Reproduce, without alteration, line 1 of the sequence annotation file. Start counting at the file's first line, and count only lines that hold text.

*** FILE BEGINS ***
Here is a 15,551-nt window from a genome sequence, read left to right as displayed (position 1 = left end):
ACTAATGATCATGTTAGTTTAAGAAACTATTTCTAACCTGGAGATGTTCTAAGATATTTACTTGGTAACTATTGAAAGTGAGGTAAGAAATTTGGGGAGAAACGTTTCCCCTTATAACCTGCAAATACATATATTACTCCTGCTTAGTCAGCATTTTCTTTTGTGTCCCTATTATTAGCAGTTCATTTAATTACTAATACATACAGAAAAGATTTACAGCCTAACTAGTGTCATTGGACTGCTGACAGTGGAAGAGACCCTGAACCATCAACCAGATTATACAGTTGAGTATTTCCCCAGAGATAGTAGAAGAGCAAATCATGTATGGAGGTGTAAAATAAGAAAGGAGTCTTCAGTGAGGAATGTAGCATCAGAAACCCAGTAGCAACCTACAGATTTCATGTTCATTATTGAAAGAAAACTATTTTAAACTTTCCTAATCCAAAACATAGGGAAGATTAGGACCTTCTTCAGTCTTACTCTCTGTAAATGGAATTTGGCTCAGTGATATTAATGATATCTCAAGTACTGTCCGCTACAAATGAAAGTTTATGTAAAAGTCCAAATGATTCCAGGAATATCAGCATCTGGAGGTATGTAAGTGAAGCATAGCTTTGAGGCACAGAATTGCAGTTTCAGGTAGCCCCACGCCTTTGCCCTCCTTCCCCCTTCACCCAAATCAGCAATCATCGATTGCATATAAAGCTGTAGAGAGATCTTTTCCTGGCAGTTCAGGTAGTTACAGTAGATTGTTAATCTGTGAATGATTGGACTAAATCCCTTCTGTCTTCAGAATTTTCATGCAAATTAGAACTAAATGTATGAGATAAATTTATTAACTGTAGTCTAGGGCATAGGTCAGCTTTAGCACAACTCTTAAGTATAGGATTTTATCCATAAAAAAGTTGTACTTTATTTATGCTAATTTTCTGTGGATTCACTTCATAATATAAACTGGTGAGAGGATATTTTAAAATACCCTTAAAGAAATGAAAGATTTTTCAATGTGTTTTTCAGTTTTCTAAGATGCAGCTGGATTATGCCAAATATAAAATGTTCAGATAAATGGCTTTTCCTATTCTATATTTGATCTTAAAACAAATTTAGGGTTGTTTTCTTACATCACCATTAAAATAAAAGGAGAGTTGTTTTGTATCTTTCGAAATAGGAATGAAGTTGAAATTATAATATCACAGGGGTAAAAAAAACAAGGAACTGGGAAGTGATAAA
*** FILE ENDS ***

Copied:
Here is a 15,551-nt window from a genome sequence, read left to right as displayed (position 1 = left end):